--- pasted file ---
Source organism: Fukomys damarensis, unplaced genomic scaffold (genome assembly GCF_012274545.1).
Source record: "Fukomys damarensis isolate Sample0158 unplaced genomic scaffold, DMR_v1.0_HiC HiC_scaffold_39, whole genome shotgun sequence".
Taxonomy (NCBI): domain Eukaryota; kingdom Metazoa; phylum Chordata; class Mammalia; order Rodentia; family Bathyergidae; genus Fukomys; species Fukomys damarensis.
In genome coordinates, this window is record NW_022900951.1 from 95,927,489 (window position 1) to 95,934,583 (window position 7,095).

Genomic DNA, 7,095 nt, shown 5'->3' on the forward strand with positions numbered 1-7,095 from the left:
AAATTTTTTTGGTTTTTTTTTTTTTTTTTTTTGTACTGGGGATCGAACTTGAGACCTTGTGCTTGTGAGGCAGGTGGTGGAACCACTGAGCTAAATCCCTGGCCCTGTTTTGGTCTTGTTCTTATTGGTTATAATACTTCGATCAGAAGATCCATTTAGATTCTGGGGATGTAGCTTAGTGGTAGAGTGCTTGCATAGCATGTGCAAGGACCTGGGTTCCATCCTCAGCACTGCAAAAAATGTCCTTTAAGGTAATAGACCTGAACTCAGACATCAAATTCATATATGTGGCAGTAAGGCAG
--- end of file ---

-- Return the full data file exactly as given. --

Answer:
Source organism: Fukomys damarensis, unplaced genomic scaffold (genome assembly GCF_012274545.1).
Source record: "Fukomys damarensis isolate Sample0158 unplaced genomic scaffold, DMR_v1.0_HiC HiC_scaffold_39, whole genome shotgun sequence".
Taxonomy (NCBI): domain Eukaryota; kingdom Metazoa; phylum Chordata; class Mammalia; order Rodentia; family Bathyergidae; genus Fukomys; species Fukomys damarensis.
In genome coordinates, this window is record NW_022900951.1 from 95,927,489 (window position 1) to 95,934,583 (window position 7,095).

Genomic DNA, 7,095 nt, shown 5'->3' on the forward strand with positions numbered 1-7,095 from the left:
AAATTTTTTTGGTTTTTTTTTTTTTTTTTTTTGTACTGGGGATCGAACTTGAGACCTTGTGCTTGTGAGGCAGGTGGTGGAACCACTGAGCTAAATCCCTGGCCCTGTTTTGGTCTTGTTCTTATTGGTTATAATACTTCGATCAGAAGATCCATTTAGATTCTGGGGATGTAGCTTAGTGGTAGAGTGCTTGCATAGCATGTGCAAGGACCTGGGTTCCATCCTCAGCACTGCAAAAAATGTCCTTTAAGGTAATAGACCTGAACTCAGACATCAAATTCATATATGTGGCAGTAAGGCAG